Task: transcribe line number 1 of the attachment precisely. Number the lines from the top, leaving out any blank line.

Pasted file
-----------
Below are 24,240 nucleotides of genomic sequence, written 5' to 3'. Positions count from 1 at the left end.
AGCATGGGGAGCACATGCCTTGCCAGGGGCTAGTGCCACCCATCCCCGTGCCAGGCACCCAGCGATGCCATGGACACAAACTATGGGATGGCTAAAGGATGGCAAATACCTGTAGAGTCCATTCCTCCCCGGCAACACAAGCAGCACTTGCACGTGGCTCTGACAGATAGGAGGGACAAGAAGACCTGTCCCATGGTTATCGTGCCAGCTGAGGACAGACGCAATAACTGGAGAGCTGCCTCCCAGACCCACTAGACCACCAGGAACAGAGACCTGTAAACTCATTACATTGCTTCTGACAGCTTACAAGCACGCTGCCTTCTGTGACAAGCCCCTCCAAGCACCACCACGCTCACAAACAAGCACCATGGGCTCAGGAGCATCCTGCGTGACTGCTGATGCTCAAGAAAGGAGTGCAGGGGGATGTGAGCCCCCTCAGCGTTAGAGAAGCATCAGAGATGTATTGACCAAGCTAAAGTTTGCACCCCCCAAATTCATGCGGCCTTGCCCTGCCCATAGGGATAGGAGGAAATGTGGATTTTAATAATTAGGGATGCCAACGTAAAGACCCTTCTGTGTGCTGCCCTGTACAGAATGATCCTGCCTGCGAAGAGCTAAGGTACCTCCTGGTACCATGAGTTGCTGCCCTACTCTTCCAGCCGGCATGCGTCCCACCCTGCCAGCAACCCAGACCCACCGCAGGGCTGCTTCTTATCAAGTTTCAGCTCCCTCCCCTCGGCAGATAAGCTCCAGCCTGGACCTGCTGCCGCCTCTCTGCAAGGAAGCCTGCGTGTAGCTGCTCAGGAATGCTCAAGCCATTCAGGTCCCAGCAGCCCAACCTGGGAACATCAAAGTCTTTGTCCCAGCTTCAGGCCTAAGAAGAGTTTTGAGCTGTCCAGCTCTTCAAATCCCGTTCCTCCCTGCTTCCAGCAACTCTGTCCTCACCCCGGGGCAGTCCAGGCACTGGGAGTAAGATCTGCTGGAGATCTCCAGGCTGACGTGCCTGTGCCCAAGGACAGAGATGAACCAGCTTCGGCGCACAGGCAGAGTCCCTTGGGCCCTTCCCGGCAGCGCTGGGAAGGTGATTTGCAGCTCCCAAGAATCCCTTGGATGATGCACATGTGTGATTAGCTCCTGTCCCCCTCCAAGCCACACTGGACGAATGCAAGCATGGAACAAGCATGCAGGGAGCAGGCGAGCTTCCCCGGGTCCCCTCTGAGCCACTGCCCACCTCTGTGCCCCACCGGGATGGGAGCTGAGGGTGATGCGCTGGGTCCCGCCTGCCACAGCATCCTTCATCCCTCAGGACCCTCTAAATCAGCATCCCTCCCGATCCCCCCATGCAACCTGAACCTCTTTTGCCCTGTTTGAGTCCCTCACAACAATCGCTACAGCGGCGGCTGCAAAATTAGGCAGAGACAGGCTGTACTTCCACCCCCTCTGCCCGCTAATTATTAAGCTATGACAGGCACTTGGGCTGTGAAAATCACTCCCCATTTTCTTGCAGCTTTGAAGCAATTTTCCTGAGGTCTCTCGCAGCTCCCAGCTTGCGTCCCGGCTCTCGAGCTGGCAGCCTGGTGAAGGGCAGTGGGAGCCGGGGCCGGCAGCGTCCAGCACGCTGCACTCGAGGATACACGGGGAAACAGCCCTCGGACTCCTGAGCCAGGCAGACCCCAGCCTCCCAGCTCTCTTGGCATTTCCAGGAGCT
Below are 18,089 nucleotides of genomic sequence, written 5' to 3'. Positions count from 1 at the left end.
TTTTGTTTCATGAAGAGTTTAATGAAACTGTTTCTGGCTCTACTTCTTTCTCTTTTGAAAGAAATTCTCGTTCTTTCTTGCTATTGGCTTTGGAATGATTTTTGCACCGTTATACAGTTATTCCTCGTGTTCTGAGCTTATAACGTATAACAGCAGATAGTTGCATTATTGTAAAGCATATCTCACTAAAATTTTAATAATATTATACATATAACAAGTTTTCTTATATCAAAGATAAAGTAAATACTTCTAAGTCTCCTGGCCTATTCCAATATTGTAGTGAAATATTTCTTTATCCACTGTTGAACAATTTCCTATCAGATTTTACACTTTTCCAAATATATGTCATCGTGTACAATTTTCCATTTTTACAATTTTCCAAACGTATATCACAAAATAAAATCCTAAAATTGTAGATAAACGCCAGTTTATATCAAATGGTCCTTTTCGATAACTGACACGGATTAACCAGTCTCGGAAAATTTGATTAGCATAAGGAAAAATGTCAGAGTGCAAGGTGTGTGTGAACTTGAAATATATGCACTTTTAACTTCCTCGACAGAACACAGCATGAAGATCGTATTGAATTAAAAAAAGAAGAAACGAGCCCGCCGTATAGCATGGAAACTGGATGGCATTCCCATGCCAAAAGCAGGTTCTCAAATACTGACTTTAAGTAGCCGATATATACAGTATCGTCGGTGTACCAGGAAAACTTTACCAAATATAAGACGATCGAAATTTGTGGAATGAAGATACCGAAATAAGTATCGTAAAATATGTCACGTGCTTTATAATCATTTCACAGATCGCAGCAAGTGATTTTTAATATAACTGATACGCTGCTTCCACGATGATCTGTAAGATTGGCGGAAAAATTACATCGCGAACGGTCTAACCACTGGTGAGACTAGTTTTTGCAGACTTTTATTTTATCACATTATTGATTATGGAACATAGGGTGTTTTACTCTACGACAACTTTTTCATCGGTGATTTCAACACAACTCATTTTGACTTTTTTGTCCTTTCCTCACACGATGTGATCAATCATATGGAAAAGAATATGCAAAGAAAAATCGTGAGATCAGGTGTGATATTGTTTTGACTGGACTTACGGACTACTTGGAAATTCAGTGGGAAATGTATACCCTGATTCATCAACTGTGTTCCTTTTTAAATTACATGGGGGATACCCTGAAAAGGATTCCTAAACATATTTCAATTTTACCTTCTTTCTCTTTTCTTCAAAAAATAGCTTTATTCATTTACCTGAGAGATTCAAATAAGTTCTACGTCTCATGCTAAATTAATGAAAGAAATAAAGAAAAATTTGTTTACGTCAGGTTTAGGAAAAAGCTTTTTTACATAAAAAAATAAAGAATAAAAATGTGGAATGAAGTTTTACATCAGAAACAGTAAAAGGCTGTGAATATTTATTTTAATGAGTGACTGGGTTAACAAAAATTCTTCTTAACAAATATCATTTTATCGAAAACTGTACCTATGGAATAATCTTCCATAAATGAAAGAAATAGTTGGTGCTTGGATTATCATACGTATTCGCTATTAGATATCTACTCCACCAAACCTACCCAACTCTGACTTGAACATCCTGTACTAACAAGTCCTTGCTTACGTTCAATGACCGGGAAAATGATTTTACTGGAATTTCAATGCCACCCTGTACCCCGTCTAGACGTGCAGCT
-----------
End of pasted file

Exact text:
Below are 24,240 nucleotides of genomic sequence, written 5' to 3'. Positions count from 1 at the left end.